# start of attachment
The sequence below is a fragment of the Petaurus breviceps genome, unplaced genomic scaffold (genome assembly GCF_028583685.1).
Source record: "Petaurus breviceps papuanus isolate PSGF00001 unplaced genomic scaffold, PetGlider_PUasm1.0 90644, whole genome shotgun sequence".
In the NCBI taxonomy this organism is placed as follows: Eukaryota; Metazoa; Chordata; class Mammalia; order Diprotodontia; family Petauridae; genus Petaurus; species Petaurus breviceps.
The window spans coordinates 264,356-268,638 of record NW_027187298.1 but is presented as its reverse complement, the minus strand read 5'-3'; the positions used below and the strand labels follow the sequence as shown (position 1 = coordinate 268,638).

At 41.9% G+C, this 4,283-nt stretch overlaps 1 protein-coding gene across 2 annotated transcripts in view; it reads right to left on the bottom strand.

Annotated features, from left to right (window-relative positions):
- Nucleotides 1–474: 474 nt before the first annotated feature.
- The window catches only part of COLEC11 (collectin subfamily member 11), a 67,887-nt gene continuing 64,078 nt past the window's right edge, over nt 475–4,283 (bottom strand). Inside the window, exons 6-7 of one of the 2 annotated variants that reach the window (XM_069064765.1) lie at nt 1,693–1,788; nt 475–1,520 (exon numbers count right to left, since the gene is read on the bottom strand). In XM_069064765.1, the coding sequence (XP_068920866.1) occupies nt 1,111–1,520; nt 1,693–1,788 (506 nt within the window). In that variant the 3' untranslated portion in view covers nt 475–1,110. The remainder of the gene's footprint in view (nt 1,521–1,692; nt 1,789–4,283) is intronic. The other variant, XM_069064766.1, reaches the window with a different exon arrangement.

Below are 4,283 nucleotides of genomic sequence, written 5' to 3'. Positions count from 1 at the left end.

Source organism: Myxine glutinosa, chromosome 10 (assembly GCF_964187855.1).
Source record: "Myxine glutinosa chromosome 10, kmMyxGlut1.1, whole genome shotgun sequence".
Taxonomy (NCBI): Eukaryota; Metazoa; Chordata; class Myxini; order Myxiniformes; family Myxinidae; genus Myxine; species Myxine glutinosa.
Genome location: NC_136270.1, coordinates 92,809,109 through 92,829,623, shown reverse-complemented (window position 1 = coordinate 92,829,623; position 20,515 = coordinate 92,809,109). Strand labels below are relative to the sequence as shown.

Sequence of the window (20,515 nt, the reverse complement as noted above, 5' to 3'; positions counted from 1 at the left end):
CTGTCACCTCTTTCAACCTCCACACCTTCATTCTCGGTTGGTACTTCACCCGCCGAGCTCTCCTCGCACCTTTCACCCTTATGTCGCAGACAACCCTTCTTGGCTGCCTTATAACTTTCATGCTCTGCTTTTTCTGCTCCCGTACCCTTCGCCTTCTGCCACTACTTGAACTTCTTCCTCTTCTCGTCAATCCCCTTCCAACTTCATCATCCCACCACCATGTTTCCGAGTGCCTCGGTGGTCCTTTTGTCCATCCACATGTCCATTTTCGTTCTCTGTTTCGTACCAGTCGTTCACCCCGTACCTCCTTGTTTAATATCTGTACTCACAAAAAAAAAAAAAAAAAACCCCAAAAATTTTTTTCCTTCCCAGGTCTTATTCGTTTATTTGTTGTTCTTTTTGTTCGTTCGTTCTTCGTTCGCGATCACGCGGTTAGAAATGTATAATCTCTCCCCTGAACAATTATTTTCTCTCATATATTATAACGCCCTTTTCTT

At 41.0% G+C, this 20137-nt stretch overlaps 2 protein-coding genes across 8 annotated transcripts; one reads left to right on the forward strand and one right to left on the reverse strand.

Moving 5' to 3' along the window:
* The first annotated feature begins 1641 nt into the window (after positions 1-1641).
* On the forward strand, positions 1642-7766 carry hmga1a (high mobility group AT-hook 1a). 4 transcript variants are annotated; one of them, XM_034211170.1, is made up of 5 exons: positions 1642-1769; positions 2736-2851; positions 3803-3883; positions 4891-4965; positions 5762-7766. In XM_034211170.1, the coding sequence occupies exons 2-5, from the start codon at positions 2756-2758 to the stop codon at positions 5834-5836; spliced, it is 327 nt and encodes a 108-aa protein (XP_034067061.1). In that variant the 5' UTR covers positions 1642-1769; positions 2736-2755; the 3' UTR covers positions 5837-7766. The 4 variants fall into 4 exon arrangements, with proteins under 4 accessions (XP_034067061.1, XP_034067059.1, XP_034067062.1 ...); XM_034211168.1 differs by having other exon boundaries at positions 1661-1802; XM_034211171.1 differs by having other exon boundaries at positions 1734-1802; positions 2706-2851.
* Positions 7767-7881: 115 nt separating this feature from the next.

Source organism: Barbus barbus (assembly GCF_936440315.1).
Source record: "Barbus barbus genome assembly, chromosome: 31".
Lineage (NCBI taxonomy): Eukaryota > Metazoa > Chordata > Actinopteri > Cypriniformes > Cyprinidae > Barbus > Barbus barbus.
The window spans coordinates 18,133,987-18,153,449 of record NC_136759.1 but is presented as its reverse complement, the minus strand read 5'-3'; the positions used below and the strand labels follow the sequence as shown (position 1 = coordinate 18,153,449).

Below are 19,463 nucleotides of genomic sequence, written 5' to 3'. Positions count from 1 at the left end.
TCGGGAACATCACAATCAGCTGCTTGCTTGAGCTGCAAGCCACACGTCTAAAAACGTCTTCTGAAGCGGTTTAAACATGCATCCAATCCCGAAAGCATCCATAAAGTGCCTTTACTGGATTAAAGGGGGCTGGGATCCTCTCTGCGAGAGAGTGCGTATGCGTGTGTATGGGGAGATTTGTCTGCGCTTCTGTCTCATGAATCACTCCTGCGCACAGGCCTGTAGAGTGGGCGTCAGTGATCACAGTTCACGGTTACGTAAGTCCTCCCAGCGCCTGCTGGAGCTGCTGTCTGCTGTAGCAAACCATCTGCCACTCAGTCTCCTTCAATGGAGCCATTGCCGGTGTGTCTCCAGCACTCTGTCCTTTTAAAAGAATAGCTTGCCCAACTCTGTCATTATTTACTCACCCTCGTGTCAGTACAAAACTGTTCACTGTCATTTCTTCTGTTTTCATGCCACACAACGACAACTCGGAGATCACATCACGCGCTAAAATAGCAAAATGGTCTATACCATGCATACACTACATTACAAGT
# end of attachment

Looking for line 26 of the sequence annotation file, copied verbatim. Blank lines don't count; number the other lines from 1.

TCGGGAACATCACAATCAGCTGCTTGCTTGAGCTGCAAGCCACACGTCTAAAAACGTCTTCTGAAGCGGTTTAAACATGCATCCAATCCCGAAAGCATCCATAAAGTGCCTTTACTGGATTAAAGGGGGCTGGGATCCTCTCTGCGAGAGAGTGCGTATGCGTGTGTATGGGGAGATTTGTCTGCGCTTCTGTCTCATGAATCACTCCTGCGCACAGGCCTGTAGAGTGGGCGTCAGTGATCACAGTTCACGGTTACGTAAGTCCTCCCAGCGCCTGCTGGAGCTGCTGTCTGCTGTAGCAAACCATCTGCCACTCAGTCTCCTTCAATGGAGCCATTGCCGGTGTGTCTCCAGCACTCTGTCCTTTTAAAAGAATAGCTTGCCCAACTCTGTCATTATTTACTCACCCTCGTGTCAGTACAAAACTGTTCACTGTCATTTCTTCTGTTTTCATGCCACACAACGACAACTCGGAGATCACATCACGCGCTAAAATAGCAAAATGGTCTATACCATGCATACACTACATTACAAGT